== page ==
There is going to be a next Savatage album, but I’m not really sure when. TSO has just become so huge. What do you do? That’s another reason why I’m doing what I’m doing now. I mean if I was to wait around for a Savatage album I would probably be 75 years old by the time I do it. What do you do? Come out with your cane and beat people with that….SIRENS!...you know. When I did that ‘Poets…’ record it was like waiting around and waiting around…two years, three years, four years….What do you fucking do when you got this thing selling millions and millions of fucking records…stop it? That would be like fucking professional suicide man. Check me if I’m wrong, but I would be fucking stupid to stop, or to do anything to fuck that up. Since I made more money on one song that I wrote for that thing, than I did in my entire career with Savatage combined. You know, I love Savatage. I loved it, I lived it, I loved it but Jesus fucking Christ I’m not that stupid. Well, that’s the shit that happened….what are you gonna do? Bands move on, and that band was together for twenty…something…. Years and it felt like fifty. I’ve had a lot of fun, from what I’ve been told….ha,ha..the pictures looks good. Vivid memories of torture on the road, maybe that’s what’s wrong?

After Al left for Megadeth Jeff Waters played a while with Savatage. Tell us a little about that experience?
He’s a weird dude! I love Jeff but he is not right….laugh….He’s a great guy and a great guitar player. A fabulous guy to hang around with but he is a nut bag. He knows that I’m calling him a nut bag, and he loves the fact that I’m calling him a nut bag. He wasn’t right man. Jeff was great though, great guy.

Do you have any idea of when we will see another Savatage album?
Hopefully before I’m 50! I don’t know, we been planning to do it for the last three years but something always fucks it up. I’m sick and tired of saying next year, and then three years go by and there’s “you said I was next year”…Well, I was wrong! I don’t know. When everyone decides they wanna do this 25th anniversary record we'll do it. The actuall 25th anniversary is 2007, right Frode? (asking Scream Magazine’s Frode Johnsrud who happens to be in the same room). (Frode Johnsrud: Depends on when you start to count!)….Thank you, you’ve been helpful. So anyway, I think it is 2007. At some point of time we’re gonna get together and do that because if that’s the last record that band does I want it to be special. We’ll bring back some of the guys to come in and play and have a good time and that's it.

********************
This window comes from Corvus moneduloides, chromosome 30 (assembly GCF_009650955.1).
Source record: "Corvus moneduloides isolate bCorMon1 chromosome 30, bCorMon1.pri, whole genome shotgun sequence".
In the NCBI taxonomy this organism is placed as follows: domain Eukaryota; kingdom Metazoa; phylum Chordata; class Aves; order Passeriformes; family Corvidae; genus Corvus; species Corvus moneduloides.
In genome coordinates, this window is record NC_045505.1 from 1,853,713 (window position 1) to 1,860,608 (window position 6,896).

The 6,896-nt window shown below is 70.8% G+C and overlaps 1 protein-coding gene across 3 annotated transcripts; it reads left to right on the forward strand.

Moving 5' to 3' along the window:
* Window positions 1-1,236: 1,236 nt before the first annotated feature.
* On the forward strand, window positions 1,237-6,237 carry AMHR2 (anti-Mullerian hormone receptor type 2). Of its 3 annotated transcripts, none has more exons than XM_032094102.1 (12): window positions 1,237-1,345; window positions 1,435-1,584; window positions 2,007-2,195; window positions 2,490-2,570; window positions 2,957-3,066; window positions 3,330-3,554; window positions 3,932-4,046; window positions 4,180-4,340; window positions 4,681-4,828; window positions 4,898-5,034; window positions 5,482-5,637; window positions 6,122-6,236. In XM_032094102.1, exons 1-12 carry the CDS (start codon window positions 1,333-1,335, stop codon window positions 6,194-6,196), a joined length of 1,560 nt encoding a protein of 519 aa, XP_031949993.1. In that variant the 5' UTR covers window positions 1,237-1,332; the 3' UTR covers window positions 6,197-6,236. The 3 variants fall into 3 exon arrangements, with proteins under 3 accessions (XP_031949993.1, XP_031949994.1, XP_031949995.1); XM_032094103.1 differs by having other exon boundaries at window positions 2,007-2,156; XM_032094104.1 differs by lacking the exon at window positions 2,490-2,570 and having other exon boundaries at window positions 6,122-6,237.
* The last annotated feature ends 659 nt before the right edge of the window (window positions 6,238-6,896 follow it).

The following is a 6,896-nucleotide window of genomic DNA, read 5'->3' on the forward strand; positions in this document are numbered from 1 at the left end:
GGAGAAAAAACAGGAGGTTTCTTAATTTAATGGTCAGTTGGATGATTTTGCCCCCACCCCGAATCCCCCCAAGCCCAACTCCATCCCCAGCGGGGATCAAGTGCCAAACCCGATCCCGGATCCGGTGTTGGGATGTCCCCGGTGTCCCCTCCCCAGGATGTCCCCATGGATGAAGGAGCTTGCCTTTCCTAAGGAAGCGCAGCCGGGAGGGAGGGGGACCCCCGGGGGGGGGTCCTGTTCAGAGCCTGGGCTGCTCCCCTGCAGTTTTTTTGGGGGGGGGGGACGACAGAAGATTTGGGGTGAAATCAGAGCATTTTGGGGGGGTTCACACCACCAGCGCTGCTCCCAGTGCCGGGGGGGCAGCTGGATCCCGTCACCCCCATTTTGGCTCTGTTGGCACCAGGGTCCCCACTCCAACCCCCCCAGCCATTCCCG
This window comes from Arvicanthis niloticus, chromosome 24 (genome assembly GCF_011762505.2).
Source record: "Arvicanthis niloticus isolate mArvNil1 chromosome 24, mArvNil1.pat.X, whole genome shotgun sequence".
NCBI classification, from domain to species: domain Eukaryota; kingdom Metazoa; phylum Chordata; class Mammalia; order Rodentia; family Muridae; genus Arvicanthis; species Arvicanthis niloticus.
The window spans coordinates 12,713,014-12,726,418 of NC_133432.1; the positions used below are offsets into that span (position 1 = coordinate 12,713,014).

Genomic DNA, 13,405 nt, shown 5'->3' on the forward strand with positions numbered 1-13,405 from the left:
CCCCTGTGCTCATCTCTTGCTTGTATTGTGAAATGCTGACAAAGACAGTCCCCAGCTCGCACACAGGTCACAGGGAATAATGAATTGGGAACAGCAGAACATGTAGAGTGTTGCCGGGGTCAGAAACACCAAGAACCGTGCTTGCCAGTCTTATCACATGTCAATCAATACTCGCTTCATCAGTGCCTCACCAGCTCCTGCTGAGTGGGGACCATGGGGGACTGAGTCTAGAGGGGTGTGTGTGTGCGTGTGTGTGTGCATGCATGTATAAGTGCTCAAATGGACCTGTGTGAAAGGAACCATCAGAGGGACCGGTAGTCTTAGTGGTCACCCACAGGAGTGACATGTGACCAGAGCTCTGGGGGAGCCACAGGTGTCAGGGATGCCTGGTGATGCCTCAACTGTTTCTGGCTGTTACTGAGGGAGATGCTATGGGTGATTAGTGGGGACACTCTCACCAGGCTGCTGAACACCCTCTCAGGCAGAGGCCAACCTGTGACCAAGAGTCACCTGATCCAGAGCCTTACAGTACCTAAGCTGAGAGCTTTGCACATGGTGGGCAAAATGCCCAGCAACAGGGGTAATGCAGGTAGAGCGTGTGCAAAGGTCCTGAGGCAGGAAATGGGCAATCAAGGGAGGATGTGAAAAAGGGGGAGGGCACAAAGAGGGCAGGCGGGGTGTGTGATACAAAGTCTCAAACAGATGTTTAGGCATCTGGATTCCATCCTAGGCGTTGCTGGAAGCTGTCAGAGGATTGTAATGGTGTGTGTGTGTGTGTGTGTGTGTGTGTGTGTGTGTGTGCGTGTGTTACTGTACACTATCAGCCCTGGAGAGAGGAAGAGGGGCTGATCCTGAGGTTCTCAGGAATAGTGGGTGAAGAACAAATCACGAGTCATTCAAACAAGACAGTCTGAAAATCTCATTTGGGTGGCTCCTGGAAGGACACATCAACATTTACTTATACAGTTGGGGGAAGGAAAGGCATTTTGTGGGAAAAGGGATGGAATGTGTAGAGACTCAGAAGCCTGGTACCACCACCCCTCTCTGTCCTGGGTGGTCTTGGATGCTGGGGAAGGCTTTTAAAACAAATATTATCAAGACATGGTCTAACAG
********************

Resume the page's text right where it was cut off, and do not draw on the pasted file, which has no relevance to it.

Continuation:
Do you have some song ideas ready?
That record has been written for a while….since like 2001. So it’s just sitting there waiting to be recorded. Some day that will come up and go. We will do that record man.

Will there be another story?
I hope not, but who knows. I don’t know, you never know with Paul O’Neil and his twisted mind. He probably would make it a story, knowing him...just to do that. Yeah, he will make it a story. It will be a story, I guarantee you.

Will Damon be a part of that record?
I don’t think so. Again, Damon and Jack were hired for that tour. If we were going to continue working as a full time band, Savatage, we would probably have kept Damon and had him sing half the record and I would sing the other half. But it was just obvious after that tour that Savatage was not going to be a full time band. It just can’t be anymore, not with the TSO thing going on. It was unfortunate, but it allowed me to do things that I wanted to do for a long time, Chris Caffery has been able to do some stuff. Life goes on, but we’re gonna be alright.

That means that you will do all the vocals on the next album yourself?
Yes. We might ask Zak to come in and do a song or so if he feels like it and if he’s getting away from his present manager that he’s working with. Cause that guy's fucked up.

Which are your three favourite Savatage albums as you see them today?
Three favourites….’…Mountain king’, ‘Gutter..’ and ‘Streets’…That was the peak of this band, with my brother and stuff. That’s when we first started working with Paul (O’Neil) so lots of the ideas were real fresh. It was just a good period, we were in our pirmes, we were in our early twenties…..young and stupid but we were having a good time and those records have a real good atmosphere. I think you can hear the progression. I mean, I like ‘Power of the night’ a lot to. It’s really difficult for me to pick between ‘Power…’ and ‘…Mountain king’ cause I actually see them as part one and part two. The big difference with ‘Power of the night’ was Max Norman who had worked with Ozzy, so ‘..Power’ has more like a Sabbath type of vibe to it. When Paul came onboard for the ‘…Mountain king’ record we started to wander into that orchestration land which I think have become a very important part of the Savatage sound….The way pianos and strings are used to create atmosphere and I think it works. We probably wouldn’t be around if it didn’t.

What was the deal with the ‘Fight for the rock’ album?